"My life was in danger. Then I visited the Patients Friends Society, where I met Dr. Foad," Mohammed says.
Mohammed struggles with his weight. A diabetic, he has been experiencing shortness of breath and excessive sweating. He has already survived a heart attack. At the clinic, Mohammed received atorvastatin, a statin medicine. The drug, along with a healthy diet and exercise, helps lower cholesterol.
The cost of the medicine is often much too high for most patients in Palestine.
“I can't afford to buy [atorvastatin]. My wife is fighting cancer and I need every shekel for her medication and surgeries.” says Mohammed.
The Patients Friends Society is one of the recipient clinics. It is the only medical facility serving a large mountainous area in the northern West Bank. More than 30 patients visit the clinic every day.
"We really are friends to our patients. They seem to appreciate our high standards of care and full range of services," says Foad Alkilani, a physician working at the clinic.
He explains that there is an increase in the number of patients like Mohammed. "Most people eat too much fried food, nuts and chocolate. These kinds of foods build body fat, shave years off of people's lives, and put them at risk for chronic disease."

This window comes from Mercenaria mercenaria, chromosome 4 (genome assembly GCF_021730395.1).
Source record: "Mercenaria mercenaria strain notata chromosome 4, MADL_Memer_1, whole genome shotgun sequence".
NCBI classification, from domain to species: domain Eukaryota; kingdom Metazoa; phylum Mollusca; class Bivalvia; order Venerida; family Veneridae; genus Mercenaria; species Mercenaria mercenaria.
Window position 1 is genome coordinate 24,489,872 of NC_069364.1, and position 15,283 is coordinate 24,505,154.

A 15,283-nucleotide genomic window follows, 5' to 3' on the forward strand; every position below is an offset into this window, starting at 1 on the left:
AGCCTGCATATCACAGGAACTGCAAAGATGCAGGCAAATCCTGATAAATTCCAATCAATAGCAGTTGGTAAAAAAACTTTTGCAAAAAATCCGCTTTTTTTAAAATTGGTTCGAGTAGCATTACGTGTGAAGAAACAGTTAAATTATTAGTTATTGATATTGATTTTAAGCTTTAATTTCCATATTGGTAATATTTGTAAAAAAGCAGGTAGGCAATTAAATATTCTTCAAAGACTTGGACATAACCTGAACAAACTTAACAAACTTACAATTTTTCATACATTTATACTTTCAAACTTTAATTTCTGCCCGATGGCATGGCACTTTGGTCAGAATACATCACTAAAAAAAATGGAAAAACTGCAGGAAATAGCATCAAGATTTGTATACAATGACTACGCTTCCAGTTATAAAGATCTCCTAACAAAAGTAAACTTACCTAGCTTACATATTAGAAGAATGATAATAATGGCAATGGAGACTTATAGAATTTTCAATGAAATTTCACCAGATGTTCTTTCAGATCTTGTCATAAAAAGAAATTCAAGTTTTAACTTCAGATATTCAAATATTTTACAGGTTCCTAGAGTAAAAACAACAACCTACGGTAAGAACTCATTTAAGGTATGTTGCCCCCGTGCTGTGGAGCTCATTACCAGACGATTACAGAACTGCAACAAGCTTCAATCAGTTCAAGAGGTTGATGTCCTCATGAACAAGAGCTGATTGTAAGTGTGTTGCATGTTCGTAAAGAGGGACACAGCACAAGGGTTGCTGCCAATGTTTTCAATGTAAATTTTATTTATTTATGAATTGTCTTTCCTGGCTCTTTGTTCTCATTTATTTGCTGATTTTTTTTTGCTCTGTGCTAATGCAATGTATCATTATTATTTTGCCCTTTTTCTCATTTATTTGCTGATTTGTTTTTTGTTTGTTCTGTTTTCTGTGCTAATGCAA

Medicine + diet & exercise = good health
"I treat many patients through diet modification before prescribing medication," Alkilani says. Building habits like playing sports for half an hour most days can make a real difference in helping patients improve their health.
Fatima is also at the clinic to pick up her atorvastatin prescription. Due to the long hours she works, her diet has often been less than ideal. "For two years, I have had my dinner late at night and I have gained a lot of weight," Fatima says.
Along with the medicine, the doctor advises Fatima to change her behavior. He suggests walking, playing sports and avoiding fried foods, especially late at night.
The views expressed herein are those of Anera and shall not, in any way whatsoever, be construed to reflect the official opinion of IRUSA, its Islamic Relief affiliates, or its donors.